Highlights from Higher Ed: MBA Demand, Changing College Plans and Cost Concerns

David Art
Jul 15, 2021

Corporate Recruiters Expect “Robust Demand” for MBA Graduates

Ninety percent of corporate recruiters expect demand for business school graduates to increase or remain the same during the next five years, according to researchers at the Graduate Management Admission Council. They’re also optimistic that salaries will return to pre-pandemic levels. “In 2020, the projected MBA median salary reached an all-time high of $115,000 before COVID-19 severely disrupted the global economy and caused it to drop down to $105,000 three months into the pandemic. However, the median MBA salary for 2021 is projected to recover to its pre-pandemic 2020 level of $115,000. At this rate, the median salary of MBA graduates is 77% more than those with a bachelor’s degree ($65,000) and 53% higher as compared to those hired directly from industry ($75,000).”

Source: Graduate Management Admission Council

COVID-19 Has Caused Most Schools to Change Their Priorities

Slightly more than half (53%) of higher ed leaders have reported that “the pivot to remote learning during the COVID-19 pandemic changed their institution’s priorities.” Although respondents represented more than 420 U.S. colleges and institutions, the “overall change in strategic priorities was consistent across all types of institutions (public, private, two-year, four-year) as well as institutions with varied involvement in online learning (low, mid-size or large online enrollment).” The most common changes of focus were expanding online course and program choices (33%) and supporting online learning (24%).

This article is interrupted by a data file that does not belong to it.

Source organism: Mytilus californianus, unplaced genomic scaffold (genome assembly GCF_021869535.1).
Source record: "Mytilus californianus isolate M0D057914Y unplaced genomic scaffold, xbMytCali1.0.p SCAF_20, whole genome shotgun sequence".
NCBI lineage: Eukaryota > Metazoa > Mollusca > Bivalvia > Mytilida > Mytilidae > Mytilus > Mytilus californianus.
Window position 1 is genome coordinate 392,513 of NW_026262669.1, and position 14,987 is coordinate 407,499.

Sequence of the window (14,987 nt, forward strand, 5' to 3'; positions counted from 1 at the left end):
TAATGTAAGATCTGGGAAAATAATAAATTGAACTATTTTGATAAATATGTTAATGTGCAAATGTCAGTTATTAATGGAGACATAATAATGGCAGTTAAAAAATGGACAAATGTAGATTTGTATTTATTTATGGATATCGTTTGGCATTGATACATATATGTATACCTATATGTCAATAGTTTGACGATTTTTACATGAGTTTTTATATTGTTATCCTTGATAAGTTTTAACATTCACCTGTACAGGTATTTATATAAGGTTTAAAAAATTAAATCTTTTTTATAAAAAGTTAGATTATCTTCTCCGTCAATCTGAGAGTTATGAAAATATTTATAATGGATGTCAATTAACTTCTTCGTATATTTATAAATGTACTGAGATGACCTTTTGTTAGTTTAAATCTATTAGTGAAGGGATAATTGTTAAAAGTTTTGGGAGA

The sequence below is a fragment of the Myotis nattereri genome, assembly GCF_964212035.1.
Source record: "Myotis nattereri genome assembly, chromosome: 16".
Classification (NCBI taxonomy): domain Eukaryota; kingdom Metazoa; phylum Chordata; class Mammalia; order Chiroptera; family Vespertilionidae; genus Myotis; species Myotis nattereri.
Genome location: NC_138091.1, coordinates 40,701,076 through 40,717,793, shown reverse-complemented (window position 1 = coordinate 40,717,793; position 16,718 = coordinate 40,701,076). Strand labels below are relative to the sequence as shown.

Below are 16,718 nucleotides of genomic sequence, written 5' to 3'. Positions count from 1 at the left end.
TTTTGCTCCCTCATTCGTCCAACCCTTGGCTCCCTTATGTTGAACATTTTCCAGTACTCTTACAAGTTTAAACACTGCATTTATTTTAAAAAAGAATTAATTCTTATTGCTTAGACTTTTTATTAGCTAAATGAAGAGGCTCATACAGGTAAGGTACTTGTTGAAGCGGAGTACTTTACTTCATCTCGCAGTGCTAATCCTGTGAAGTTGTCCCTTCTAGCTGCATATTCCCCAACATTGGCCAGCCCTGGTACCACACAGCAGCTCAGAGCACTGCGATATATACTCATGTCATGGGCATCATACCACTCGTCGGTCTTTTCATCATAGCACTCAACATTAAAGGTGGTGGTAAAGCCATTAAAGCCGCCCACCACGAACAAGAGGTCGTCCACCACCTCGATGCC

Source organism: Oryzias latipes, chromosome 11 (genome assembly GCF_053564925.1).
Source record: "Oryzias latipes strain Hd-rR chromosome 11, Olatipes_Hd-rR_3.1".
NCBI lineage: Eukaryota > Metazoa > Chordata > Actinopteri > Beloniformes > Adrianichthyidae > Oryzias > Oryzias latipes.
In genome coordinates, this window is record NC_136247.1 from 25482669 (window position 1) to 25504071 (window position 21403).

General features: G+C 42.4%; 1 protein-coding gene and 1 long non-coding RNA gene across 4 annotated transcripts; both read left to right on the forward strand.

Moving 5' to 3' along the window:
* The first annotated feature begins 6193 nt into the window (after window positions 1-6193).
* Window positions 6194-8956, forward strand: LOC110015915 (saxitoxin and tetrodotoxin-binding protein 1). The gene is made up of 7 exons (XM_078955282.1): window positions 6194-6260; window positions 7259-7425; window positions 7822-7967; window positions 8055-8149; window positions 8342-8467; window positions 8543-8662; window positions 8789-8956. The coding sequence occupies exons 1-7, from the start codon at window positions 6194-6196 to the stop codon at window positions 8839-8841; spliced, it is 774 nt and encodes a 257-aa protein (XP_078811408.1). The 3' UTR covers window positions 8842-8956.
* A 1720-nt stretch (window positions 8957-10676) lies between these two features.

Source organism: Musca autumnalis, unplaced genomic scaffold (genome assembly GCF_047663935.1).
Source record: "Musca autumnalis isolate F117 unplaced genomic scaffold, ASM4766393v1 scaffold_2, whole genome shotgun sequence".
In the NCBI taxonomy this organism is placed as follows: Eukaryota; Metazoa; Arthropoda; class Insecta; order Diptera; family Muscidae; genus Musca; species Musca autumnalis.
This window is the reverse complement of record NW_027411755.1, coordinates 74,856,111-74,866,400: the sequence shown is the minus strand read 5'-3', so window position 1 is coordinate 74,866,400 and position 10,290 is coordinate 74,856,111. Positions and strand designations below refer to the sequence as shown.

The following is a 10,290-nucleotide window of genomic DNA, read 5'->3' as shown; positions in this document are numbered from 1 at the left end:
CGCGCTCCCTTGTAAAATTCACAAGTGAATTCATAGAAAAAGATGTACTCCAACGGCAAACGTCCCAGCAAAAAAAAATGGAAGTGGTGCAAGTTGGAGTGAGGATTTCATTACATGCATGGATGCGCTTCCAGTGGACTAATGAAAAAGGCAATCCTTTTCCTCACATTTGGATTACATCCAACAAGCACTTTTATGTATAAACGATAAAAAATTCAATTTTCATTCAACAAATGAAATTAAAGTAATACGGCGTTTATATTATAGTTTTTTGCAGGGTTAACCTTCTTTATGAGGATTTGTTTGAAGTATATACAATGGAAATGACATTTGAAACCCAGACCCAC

Source: Campus Technology

Most High School and College Students Say Higher Education Is Not Worth the Cost

Pollsters surveyed 200 high school seniors and more than 1,000 college students and found that almost two-thirds of respondents agreed with the statement, “higher education is not worth the cost to students anymore.” Overall, 65% of college students and 64% of high school seniors expressed that opinion. The majority of caregiving college students (63%), Black students (68%) and Latinx students (71%) felt the same way. In addition, “over half (53%) of college students believe that the worst is over when it comes to the pandemic, although both Black and Latinx students believe this at lower rates (38% and 48%, respectively).”

Source: Third

COVID-19 Has Changed Most High School Seniors’ College Plans

Two recent surveys make clear that the COVID-19 pandemic is a continuing cause for college uncertainty among most high school students. One of the surveys revealed that “78% of 11th and 12th graders felt COVID affected their postsecondary plans at least a little bit, while nearly one in five students felt their plans changed a great deal.” The other poll found that “70% of students experienced disruptions in their plans for future education. Of this group, 35% of respondents decided to do a less expensive program, 31% opted to be closer to home and 6% decided to not enroll in college anymore.” Among those abandoning their college plans, 39% cited anxiety and uncertainty as the reason, while 26% said financial pressure was to blame.

Source: Forbes

David Art

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